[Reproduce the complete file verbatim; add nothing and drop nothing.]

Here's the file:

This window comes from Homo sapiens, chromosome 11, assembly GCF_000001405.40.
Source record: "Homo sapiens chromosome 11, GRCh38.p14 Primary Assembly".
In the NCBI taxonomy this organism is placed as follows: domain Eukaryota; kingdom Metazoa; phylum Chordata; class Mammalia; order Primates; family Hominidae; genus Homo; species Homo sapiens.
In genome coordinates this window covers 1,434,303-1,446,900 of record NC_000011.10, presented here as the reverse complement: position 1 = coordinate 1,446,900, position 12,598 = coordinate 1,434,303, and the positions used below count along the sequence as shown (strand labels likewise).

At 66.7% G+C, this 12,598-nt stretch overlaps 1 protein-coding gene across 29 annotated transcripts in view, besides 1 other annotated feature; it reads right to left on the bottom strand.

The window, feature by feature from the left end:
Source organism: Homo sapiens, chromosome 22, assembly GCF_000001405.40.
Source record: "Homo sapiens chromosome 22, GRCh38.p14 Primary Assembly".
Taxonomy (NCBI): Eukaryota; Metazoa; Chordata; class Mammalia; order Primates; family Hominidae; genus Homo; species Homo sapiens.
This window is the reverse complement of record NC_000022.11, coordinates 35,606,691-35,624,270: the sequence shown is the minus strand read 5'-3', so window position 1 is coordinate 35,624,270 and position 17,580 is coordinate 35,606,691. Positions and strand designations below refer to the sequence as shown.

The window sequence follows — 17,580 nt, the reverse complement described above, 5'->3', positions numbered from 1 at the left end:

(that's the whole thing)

This window comes from Homo sapiens, chromosome 11, assembly GCF_000001405.40.
Source record: "Homo sapiens chromosome 11, GRCh38.p14 Primary Assembly".
In the NCBI taxonomy this organism is placed as follows: domain Eukaryota; kingdom Metazoa; phylum Chordata; class Mammalia; order Primates; family Hominidae; genus Homo; species Homo sapiens.
In genome coordinates this window covers 1,434,303-1,446,900 of record NC_000011.10, presented here as the reverse complement: position 1 = coordinate 1,446,900, position 12,598 = coordinate 1,434,303, and the positions used below count along the sequence as shown (strand labels likewise).

At 66.7% G+C, this 12,598-nt stretch overlaps 1 protein-coding gene across 29 annotated transcripts in view, besides 1 other annotated feature; it reads right to left on the bottom strand.

The window, feature by feature from the left end:
Source organism: Homo sapiens, chromosome 22, assembly GCF_000001405.40.
Source record: "Homo sapiens chromosome 22, GRCh38.p14 Primary Assembly".
Taxonomy (NCBI): Eukaryota; Metazoa; Chordata; class Mammalia; order Primates; family Hominidae; genus Homo; species Homo sapiens.
This window is the reverse complement of record NC_000022.11, coordinates 35,606,691-35,624,270: the sequence shown is the minus strand read 5'-3', so window position 1 is coordinate 35,624,270 and position 17,580 is coordinate 35,606,691. Positions and strand designations below refer to the sequence as shown.

The window sequence follows — 17,580 nt, the reverse complement described above, 5'->3', positions numbered from 1 at the left end: